Motility in bacterial coexistence
My group is interested in developing new assays to study the temporal dynamics of biological systems, ranging from protein folding to evolution. In this talk, I will focus on a project that we completed recently on the role of bacterial motility in coexistence. Specifically, we found that motility-driven competition produces strong negative frequency-dependent selection, in which each strain outcompetes the other when low in frequency. This inversion of competitive hierarchy is caused by active spatial segregation and exclusion within the colonized nutrient patch. It is lost for weak growth-migration trade-offs and a lack of virgin space, but is surprisingly robust to initial cell ratio, density, and chemotactic ability, and is observed for laboratory strains as well as for wild strains isolated from single hosts. The findings indicate that motility differences and growth trade-offs can promote diversity, and suggest roles for motility in collective expulsion-containment strategies and niche-formation. If time allows, I will also present work on the causes of epistasis and genetic constraint in gene regulatory networks.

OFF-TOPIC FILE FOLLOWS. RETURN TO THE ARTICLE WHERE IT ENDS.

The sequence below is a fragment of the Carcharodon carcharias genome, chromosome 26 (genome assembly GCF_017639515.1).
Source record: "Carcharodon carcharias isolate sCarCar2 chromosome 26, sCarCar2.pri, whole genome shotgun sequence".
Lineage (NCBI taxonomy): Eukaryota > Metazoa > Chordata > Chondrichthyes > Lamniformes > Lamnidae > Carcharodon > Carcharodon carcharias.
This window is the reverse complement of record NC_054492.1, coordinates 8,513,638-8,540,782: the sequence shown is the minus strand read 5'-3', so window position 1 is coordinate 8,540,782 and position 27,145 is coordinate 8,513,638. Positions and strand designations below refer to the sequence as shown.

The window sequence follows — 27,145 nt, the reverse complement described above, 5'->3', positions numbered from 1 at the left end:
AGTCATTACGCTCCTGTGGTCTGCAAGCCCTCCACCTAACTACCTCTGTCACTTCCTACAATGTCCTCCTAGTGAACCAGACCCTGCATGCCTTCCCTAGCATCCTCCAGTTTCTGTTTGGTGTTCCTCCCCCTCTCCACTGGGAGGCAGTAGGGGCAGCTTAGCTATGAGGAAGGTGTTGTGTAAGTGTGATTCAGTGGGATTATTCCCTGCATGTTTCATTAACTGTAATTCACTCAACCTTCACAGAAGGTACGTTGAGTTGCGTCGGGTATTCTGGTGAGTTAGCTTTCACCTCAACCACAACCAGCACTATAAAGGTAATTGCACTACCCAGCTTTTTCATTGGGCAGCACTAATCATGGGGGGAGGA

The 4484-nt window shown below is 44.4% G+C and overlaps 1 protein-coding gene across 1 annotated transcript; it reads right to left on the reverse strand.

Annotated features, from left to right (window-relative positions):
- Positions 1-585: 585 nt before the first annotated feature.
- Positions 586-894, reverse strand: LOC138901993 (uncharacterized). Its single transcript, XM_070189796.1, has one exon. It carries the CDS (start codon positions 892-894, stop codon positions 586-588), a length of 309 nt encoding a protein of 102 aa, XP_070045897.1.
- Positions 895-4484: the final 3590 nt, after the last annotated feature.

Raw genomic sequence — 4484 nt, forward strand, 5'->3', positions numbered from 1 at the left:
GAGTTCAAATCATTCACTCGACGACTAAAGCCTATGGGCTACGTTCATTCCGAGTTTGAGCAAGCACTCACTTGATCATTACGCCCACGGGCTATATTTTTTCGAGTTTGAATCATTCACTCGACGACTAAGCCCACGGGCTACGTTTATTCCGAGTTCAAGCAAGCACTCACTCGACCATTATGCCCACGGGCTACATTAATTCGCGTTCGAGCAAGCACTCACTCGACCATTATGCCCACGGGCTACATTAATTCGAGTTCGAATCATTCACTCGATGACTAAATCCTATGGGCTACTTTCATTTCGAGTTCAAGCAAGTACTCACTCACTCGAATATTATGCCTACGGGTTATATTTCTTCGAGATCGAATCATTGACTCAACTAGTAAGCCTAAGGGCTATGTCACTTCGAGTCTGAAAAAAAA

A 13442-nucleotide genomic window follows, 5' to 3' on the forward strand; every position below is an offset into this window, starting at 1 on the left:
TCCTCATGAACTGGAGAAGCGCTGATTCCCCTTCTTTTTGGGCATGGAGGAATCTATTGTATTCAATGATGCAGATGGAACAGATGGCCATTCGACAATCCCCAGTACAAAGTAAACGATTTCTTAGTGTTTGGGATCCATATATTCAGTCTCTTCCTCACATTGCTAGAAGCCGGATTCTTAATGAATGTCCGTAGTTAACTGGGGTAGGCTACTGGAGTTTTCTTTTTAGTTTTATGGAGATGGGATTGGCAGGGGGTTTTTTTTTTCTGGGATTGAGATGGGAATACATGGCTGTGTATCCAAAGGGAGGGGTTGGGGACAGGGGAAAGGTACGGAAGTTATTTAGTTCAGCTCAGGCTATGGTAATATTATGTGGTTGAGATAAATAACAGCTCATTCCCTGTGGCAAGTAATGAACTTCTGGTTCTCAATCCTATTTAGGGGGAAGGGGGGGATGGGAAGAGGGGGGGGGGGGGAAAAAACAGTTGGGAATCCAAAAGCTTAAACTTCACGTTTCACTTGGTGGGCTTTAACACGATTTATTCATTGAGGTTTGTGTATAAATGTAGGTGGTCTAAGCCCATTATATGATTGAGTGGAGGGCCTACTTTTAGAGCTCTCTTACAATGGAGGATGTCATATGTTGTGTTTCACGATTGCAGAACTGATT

All are welcome to attend.